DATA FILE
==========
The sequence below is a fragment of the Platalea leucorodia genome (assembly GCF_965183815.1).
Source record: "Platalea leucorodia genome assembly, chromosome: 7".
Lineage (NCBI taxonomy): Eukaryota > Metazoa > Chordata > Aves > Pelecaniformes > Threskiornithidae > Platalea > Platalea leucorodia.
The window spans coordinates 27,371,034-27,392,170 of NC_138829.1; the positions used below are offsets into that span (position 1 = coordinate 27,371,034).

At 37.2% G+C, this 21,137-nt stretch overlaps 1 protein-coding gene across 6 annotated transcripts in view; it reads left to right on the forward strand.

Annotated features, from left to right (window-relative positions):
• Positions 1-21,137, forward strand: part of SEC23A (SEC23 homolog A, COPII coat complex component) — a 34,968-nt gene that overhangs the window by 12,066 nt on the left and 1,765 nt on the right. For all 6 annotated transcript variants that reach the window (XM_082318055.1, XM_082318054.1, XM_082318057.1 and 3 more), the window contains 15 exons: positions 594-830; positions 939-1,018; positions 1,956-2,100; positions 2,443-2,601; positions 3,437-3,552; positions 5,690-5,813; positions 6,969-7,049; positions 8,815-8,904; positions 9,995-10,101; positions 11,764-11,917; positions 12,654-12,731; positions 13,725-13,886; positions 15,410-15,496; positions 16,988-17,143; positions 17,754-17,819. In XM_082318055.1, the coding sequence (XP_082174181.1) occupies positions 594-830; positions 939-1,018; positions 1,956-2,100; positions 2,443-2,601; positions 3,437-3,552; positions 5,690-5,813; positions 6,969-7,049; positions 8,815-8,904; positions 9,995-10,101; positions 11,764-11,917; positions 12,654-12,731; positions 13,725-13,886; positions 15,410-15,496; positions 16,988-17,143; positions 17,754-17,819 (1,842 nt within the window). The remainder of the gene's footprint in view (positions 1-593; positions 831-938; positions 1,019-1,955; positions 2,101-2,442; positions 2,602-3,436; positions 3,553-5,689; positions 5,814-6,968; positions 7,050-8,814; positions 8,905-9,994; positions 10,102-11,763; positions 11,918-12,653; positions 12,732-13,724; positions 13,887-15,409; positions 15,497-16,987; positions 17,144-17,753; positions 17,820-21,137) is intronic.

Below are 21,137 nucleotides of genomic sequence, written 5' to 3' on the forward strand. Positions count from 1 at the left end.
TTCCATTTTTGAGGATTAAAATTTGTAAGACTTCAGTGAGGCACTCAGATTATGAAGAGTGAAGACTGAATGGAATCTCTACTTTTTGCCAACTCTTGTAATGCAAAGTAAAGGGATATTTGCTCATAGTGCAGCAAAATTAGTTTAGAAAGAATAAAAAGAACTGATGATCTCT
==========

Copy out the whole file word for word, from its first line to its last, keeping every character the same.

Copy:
The sequence below is a fragment of the Platalea leucorodia genome (assembly GCF_965183815.1).
Source record: "Platalea leucorodia genome assembly, chromosome: 7".
Lineage (NCBI taxonomy): Eukaryota > Metazoa > Chordata > Aves > Pelecaniformes > Threskiornithidae > Platalea > Platalea leucorodia.
The window spans coordinates 27,371,034-27,392,170 of NC_138829.1; the positions used below are offsets into that span (position 1 = coordinate 27,371,034).

At 37.2% G+C, this 21,137-nt stretch overlaps 1 protein-coding gene across 6 annotated transcripts in view; it reads left to right on the forward strand.

Annotated features, from left to right (window-relative positions):
• Positions 1-21,137, forward strand: part of SEC23A (SEC23 homolog A, COPII coat complex component) — a 34,968-nt gene that overhangs the window by 12,066 nt on the left and 1,765 nt on the right. For all 6 annotated transcript variants that reach the window (XM_082318055.1, XM_082318054.1, XM_082318057.1 and 3 more), the window contains 15 exons: positions 594-830; positions 939-1,018; positions 1,956-2,100; positions 2,443-2,601; positions 3,437-3,552; positions 5,690-5,813; positions 6,969-7,049; positions 8,815-8,904; positions 9,995-10,101; positions 11,764-11,917; positions 12,654-12,731; positions 13,725-13,886; positions 15,410-15,496; positions 16,988-17,143; positions 17,754-17,819. In XM_082318055.1, the coding sequence (XP_082174181.1) occupies positions 594-830; positions 939-1,018; positions 1,956-2,100; positions 2,443-2,601; positions 3,437-3,552; positions 5,690-5,813; positions 6,969-7,049; positions 8,815-8,904; positions 9,995-10,101; positions 11,764-11,917; positions 12,654-12,731; positions 13,725-13,886; positions 15,410-15,496; positions 16,988-17,143; positions 17,754-17,819 (1,842 nt within the window). The remainder of the gene's footprint in view (positions 1-593; positions 831-938; positions 1,019-1,955; positions 2,101-2,442; positions 2,602-3,436; positions 3,553-5,689; positions 5,814-6,968; positions 7,050-8,814; positions 8,905-9,994; positions 10,102-11,763; positions 11,918-12,653; positions 12,732-13,724; positions 13,887-15,409; positions 15,497-16,987; positions 17,144-17,753; positions 17,820-21,137) is intronic.

Below are 21,137 nucleotides of genomic sequence, written 5' to 3' on the forward strand. Positions count from 1 at the left end.
TTCCATTTTTGAGGATTAAAATTTGTAAGACTTCAGTGAGGCACTCAGATTATGAAGAGTGAAGACTGAATGGAATCTCTACTTTTTGCCAACTCTTGTAATGCAAAGTAAAGGGATATTTGCTCATAGTGCAGCAAAATTAGTTTAGAAAGAATAAAAAGAACTGATGATCTCT